They had a Maori traditional house and were restoring the carvings all along the walls.
 Reed and Nada standing in front of The Spitfire that was used during World War II.

 Reed standing next to a Great White Shark.  Much better to meet it here than in the ocean!

They had these little green geckos in glass aquariums.  We have not seen any while we have been out hiking or in the mountains  We would like to see one not in an aquarium.

New Zealand has done a good job preserving the history of their country and making it available for people to enjoy.

That evening we attended the Saturday session of stake conference.  They had the Samoan ward provide the music.  It was so beautiful.  The men sang the prelude music and it was like being back in our ward in Samoa.  They harmonize and sing loudly.  It just fills the whole chapel.  We then attended the Sunday session at 10:00 in the morning.  It was nice to understand everything that was being said.  It is hard to attend church every week that is all in Tongan when you don't speak the language so it is nice to every once in a while hear it in a language we understand.  President and Sister Going, Temple President and his wife, spoke and our Mission President and his wife, President and Sister Balli spoke.  It was a very nice meeting.  The theme was "Hastening the Work, Going to the Rescue."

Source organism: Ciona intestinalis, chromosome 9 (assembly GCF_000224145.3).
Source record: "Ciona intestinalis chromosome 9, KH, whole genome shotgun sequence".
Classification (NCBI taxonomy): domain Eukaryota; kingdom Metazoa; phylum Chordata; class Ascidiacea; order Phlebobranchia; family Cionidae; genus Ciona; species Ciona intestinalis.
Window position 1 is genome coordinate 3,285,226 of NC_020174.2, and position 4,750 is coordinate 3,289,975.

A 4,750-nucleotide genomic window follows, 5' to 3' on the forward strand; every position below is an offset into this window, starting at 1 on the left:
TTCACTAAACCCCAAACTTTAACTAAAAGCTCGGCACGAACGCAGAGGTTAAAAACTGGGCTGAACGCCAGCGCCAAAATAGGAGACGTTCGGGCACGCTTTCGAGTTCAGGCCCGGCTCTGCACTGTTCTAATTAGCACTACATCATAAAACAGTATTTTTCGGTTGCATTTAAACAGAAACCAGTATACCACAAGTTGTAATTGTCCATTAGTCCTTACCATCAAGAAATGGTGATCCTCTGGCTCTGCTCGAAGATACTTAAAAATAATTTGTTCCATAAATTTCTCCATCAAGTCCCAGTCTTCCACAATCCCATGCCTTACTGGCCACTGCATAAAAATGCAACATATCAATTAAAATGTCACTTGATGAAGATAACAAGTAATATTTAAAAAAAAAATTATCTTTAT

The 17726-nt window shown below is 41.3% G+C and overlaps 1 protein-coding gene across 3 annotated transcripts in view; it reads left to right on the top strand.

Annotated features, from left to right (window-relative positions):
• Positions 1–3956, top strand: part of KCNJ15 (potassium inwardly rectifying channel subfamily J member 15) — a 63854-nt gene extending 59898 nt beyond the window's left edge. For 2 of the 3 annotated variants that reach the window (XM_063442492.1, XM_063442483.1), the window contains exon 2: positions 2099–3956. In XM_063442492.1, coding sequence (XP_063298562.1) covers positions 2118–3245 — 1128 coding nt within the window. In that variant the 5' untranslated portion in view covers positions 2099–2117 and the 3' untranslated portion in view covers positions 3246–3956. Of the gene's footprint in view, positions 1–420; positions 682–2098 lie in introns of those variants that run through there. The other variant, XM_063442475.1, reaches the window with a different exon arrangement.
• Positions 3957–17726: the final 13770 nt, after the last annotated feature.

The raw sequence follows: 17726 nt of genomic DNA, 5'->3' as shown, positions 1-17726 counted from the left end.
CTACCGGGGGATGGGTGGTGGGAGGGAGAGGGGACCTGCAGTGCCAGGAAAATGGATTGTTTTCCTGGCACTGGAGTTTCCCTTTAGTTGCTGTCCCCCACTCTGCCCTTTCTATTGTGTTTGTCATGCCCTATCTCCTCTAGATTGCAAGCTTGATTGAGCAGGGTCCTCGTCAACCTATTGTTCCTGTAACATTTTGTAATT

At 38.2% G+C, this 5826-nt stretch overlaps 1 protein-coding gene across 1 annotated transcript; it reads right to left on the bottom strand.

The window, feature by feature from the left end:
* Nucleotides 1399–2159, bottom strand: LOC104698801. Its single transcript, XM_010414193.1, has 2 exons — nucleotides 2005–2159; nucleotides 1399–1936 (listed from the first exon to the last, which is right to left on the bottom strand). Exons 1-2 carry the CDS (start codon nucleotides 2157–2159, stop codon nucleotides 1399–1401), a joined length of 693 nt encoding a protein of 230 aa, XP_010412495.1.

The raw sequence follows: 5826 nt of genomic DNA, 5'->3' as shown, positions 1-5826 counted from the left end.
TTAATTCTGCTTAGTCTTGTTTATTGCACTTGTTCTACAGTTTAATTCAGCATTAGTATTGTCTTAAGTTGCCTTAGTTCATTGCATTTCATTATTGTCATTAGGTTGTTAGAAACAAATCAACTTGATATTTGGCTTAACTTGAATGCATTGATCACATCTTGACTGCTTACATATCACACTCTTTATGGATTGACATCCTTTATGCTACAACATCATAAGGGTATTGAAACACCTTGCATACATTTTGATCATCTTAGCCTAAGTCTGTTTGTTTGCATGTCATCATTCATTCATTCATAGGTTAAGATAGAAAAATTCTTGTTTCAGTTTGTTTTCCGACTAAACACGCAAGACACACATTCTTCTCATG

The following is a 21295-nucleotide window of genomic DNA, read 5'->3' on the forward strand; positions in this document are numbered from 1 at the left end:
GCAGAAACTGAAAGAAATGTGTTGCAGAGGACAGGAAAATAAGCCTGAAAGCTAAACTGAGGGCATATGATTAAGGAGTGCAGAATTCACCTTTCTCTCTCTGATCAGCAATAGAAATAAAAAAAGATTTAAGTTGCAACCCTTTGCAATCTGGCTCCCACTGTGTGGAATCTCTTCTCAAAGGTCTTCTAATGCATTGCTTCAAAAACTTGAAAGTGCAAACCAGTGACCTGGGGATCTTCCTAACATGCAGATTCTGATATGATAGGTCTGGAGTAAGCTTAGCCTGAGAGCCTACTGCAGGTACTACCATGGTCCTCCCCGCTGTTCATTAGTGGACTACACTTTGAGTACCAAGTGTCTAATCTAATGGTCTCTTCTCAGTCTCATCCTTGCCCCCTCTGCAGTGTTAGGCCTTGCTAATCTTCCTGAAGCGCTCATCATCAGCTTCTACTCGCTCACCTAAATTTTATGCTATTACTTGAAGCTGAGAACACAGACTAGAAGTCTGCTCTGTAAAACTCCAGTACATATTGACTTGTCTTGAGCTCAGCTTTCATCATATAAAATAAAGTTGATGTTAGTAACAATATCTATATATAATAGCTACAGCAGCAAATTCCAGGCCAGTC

That will be it on the blog for today.  We have a lot more to write about but we will do a separate blog.  We hope you enjoy learning about New Zealand and seeing the beautiful things it has to offer.  We are well, busy and doing our best to help the Lord's Work move forward.  Have a great week.  More later.  Love Elder and Sister Spencer.